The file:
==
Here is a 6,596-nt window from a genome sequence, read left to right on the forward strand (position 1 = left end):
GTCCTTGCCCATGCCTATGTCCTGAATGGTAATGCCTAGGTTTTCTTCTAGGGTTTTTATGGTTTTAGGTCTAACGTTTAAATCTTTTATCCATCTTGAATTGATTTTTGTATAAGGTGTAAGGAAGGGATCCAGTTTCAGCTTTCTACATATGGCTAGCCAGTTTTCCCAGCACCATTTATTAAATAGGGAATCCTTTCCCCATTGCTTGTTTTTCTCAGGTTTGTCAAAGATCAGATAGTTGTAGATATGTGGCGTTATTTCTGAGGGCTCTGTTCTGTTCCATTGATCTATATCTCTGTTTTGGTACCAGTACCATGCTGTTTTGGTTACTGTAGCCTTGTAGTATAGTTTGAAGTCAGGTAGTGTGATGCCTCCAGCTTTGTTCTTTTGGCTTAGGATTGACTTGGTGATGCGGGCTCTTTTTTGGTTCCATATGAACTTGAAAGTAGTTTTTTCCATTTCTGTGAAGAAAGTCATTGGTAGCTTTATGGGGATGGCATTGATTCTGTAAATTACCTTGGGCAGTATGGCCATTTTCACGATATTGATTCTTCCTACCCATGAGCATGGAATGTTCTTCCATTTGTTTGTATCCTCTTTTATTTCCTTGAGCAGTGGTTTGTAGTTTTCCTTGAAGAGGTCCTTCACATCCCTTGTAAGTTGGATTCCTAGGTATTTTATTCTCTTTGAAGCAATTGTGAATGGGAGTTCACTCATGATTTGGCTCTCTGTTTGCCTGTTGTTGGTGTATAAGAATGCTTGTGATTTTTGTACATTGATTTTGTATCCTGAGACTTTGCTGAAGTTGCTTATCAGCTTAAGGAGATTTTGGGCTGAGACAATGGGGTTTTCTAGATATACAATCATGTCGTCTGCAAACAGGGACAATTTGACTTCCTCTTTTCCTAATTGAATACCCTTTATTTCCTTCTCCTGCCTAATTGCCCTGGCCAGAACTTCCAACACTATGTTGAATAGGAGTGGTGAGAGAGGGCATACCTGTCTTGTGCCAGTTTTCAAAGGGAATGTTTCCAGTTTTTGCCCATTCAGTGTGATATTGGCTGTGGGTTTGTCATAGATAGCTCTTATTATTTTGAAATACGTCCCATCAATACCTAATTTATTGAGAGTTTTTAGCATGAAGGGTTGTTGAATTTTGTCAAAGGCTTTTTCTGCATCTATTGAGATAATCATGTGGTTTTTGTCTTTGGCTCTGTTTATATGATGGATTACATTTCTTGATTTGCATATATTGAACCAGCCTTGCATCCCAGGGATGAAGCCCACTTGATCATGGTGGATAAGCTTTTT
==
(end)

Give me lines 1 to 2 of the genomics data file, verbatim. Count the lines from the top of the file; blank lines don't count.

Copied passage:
Here is a 6,596-nt window from a genome sequence, read left to right on the forward strand (position 1 = left end):
GTCCTTGCCCATGCCTATGTCCTGAATGGTAATGCCTAGGTTTTCTTCTAGGGTTTTTATGGTTTTAGGTCTAACGTTTAAATCTTTTATCCATCTTGAATTGATTTTTGTATAAGGTGTAAGGAAGGGATCCAGTTTCAGCTTTCTACATATGGCTAGCCAGTTTTCCCAGCACCATTTATTAAATAGGGAATCCTTTCCCCATTGCTTGTTTTTCTCAGGTTTGTCAAAGATCAGATAGTTGTAGATATGTGGCGTTATTTCTGAGGGCTCTGTTCTGTTCCATTGATCTATATCTCTGTTTTGGTACCAGTACCATGCTGTTTTGGTTACTGTAGCCTTGTAGTATAGTTTGAAGTCAGGTAGTGTGATGCCTCCAGCTTTGTTCTTTTGGCTTAGGATTGACTTGGTGATGCGGGCTCTTTTTTGGTTCCATATGAACTTGAAAGTAGTTTTTTCCATTTCTGTGAAGAAAGTCATTGGTAGCTTTATGGGGATGGCATTGATTCTGTAAATTACCTTGGGCAGTATGGCCATTTTCACGATATTGATTCTTCCTACCCATGAGCATGGAATGTTCTTCCATTTGTTTGTATCCTCTTTTATTTCCTTGAGCAGTGGTTTGTAGTTTTCCTTGAAGAGGTCCTTCACATCCCTTGTAAGTTGGATTCCTAGGTATTTTATTCTCTTTGAAGCAATTGTGAATGGGAGTTCACTCATGATTTGGCTCTCTGTTTGCCTGTTGTTGGTGTATAAGAATGCTTGTGATTTTTGTACATTGATTTTGTATCCTGAGACTTTGCTGAAGTTGCTTATCAGCTTAAGGAGATTTTGGGCTGAGACAATGGGGTTTTCTAGATATACAATCATGTCGTCTGCAAACAGGGACAATTTGACTTCCTCTTTTCCTAATTGAATACCCTTTATTTCCTTCTCCTGCCTAATTGCCCTGGCCAGAACTTCCAACACTATGTTGAATAGGAGTGGTGAGAGAGGGCATACCTGTCTTGTGCCAGTTTTCAAAGGGAATGTTTCCAGTTTTTGCCCATTCAGTGTGATATTGGCTGTGGGTTTGTCATAGATAGCTCTTATTATTTTGAAATACGTCCCATCAATACCTAATTTATTGAGAGTTTTTAGCATGAAGGGTTGTTGAATTTTGTCAAAGGCTTTTTCTGCATCTATTGAGATAATCATGTGGTTTTTGTCTTTGGCTCTGTTTATATGATGGATTACATTTCTTGATTTGCATATATTGAACCAGCCTTGCATCCCAGGGATGAAGCCCACTTGATCATGGTGGATAAGCTTTTT